WASHINGTON — Rep. James Lankford, who is running for the last two years of Sen. Tom Coburn’s term, says he wants to continue the government oversight work Coburn has emphasized.
No matter who is president, federal bureaucracies can get out of control and Congress must hold them accountable, the Oklahoma City Republican said.
“It requires real oversight and it requires real attention,” he said in an interview Wednesday.
Lankford, 46, has been in the U.S. House since 2011, representing the district that includes most of Oklahoma County and Pottawatomie and Seminole counties. He and state Rep. T.W. Shannon, of Lawton, are the leading contenders for the Republican nomination for the seat held by Coburn, R-Muskogee, since 2005.
As chairman of a House Oversight subcommittee, Lankford has taken up some of Coburn’s causes, including fraud in entitlement programs and duplication across government agencies. Lankford has also held oversight hearings on energy, health care and environmental issues.
As a member of the House Budget Committee, he has supported controversial budget blueprints that changed the way Medicare would operate for future seniors. In his freshman year, he voted for a Republican budget that would have essentially ended the government-run program in a decade and given future seniors money to buy health coverage from private insurance companies.
Ultimately, he said, the path to a balanced budget is going to have to go through entitlements. The budget control act of 2011 has meant new restraint in much government spending, he said, and the annual deficit has dropped from $1.4 trillion to $550 billion in the last few years.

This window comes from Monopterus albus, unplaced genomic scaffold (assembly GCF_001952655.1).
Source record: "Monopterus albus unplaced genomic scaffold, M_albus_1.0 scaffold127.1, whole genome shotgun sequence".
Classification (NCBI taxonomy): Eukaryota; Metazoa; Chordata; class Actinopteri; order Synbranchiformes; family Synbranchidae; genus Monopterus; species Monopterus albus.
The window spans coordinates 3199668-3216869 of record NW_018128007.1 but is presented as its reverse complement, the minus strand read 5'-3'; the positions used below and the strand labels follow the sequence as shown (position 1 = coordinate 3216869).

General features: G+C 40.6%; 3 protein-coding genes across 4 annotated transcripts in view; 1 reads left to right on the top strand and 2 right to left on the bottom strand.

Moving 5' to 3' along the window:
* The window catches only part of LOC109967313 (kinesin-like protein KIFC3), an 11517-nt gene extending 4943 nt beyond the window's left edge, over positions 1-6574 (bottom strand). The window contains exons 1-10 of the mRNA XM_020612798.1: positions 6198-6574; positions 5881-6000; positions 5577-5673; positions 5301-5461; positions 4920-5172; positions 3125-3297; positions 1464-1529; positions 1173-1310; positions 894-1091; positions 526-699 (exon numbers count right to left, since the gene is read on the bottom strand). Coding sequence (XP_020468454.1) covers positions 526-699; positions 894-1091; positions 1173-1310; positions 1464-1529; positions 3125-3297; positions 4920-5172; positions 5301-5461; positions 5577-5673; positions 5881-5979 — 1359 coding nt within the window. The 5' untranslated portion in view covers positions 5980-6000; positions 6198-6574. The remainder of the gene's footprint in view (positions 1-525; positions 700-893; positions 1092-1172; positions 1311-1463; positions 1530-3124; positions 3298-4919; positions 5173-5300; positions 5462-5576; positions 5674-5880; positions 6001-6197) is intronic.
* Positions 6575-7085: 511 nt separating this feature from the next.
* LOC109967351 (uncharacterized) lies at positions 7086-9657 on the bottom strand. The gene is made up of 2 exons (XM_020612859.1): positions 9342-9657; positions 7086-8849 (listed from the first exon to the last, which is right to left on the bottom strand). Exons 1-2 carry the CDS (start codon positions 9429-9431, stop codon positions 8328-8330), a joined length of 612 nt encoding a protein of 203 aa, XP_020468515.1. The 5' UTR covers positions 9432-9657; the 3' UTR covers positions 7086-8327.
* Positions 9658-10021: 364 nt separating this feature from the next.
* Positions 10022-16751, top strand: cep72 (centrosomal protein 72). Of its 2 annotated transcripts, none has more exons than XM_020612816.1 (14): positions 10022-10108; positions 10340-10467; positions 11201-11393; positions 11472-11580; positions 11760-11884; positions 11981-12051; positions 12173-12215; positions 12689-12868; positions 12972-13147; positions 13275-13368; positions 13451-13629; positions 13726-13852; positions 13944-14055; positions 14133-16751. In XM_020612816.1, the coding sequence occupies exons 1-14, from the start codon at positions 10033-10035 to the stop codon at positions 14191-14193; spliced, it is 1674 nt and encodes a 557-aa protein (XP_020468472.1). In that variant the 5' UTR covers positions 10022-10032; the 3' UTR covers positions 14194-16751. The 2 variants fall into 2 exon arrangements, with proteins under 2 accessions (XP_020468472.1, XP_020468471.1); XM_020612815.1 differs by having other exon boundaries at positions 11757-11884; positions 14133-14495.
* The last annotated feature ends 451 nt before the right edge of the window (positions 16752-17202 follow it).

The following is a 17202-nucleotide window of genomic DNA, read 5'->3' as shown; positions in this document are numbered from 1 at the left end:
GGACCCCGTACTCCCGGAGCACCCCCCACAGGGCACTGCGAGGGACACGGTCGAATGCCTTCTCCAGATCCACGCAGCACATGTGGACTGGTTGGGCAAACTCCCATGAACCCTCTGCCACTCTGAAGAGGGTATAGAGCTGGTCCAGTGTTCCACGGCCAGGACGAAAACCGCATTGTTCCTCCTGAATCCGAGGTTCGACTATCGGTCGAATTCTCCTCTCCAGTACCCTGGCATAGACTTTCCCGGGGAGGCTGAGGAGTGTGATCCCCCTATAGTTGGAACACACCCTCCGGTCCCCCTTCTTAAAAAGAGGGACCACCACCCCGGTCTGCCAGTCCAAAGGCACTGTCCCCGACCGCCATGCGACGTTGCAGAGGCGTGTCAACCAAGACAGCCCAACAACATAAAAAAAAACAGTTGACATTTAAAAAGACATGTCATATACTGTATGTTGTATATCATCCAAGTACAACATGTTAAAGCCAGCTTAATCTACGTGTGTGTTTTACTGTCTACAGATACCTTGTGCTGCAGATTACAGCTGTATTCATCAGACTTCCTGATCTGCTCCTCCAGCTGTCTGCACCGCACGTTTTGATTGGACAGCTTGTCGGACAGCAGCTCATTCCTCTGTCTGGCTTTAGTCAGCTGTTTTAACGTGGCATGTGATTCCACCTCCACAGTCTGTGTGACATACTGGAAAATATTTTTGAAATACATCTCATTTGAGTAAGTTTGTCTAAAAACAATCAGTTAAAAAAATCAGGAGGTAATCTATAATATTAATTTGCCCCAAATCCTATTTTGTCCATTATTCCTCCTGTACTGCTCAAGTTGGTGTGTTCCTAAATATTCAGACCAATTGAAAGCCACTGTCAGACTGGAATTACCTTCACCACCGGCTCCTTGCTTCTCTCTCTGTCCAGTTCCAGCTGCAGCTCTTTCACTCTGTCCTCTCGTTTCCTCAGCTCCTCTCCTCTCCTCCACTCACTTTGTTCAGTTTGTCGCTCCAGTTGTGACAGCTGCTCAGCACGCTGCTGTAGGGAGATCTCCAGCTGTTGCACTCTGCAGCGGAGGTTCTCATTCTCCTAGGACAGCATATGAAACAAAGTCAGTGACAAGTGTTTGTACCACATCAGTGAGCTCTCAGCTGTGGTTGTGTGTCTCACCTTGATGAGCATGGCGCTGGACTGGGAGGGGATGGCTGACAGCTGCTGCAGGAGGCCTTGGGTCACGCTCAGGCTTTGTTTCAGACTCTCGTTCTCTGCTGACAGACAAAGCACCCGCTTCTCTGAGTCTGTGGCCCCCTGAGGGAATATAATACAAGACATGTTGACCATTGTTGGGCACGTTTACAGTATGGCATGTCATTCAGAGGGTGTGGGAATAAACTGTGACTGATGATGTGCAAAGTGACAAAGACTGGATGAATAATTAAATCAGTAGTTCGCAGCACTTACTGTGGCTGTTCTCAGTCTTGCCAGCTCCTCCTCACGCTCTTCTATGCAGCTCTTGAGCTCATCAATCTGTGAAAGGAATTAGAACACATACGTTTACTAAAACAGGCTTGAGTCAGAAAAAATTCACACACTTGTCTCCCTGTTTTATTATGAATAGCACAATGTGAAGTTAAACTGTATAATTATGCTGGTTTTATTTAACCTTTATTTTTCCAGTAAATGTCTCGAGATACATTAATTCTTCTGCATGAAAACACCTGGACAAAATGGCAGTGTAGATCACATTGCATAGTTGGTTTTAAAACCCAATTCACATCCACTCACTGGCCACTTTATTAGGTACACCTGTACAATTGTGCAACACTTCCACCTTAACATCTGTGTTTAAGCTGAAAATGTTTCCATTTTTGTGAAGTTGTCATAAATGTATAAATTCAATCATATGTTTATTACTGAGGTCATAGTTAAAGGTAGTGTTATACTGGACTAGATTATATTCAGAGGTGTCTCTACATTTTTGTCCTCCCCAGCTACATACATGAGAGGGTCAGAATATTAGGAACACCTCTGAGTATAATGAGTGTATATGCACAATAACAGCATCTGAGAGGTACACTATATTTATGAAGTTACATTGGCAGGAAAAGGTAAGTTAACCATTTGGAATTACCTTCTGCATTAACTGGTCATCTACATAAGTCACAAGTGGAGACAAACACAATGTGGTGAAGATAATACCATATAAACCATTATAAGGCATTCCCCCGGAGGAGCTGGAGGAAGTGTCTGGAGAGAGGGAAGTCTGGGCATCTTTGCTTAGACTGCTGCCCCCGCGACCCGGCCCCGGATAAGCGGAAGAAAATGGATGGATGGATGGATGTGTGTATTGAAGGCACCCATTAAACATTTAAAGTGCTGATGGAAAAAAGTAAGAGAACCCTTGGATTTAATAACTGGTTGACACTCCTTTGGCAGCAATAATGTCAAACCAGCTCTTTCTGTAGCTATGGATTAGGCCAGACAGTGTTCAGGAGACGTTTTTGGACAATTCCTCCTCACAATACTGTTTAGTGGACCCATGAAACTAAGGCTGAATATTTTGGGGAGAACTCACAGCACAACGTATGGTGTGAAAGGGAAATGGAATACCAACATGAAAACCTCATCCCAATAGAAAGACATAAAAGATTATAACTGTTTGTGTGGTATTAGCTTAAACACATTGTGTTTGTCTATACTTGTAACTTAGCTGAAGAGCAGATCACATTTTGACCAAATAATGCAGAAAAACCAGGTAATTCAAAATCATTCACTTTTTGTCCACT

“That’s pretty good progress,” he said. “The toughest part of dealing with this is the last $550 billion.”
Lankford said he was disappointed that federal appeals courts — including the U.S. Supreme Court — had upheld the Environmental Protection Agency’s plan to reduce power plan emissions in Oklahoma. The EPA plan overrode a state plan that would have been cheaper for utilities to implement.
Federal courts have given too much deference to the EPA, which sometimes expands air and water pollution regulations by working with environmental groups on lawsuits, Lankford said.
Shannon has called for abolishing the EPA, but Lankford said that wouldn’t absolve the federal government of its responsibility to enforce the Clean Air Act and Clean Water Act.
“I don’t think anyone wants to go back to the smog of the 1970s,” Lankford said. “But you have to get the agency back in its bounds.”
Lankford said serving in the Senate would also give him more of a chance to work on foreign policy.
“Pick a region in the world right now that is going well for us on foreign policy. I just can’t find one,” he said. “Even Democrats tell me they don’t know what this president’s foreign policy is. That will be a growing problem.”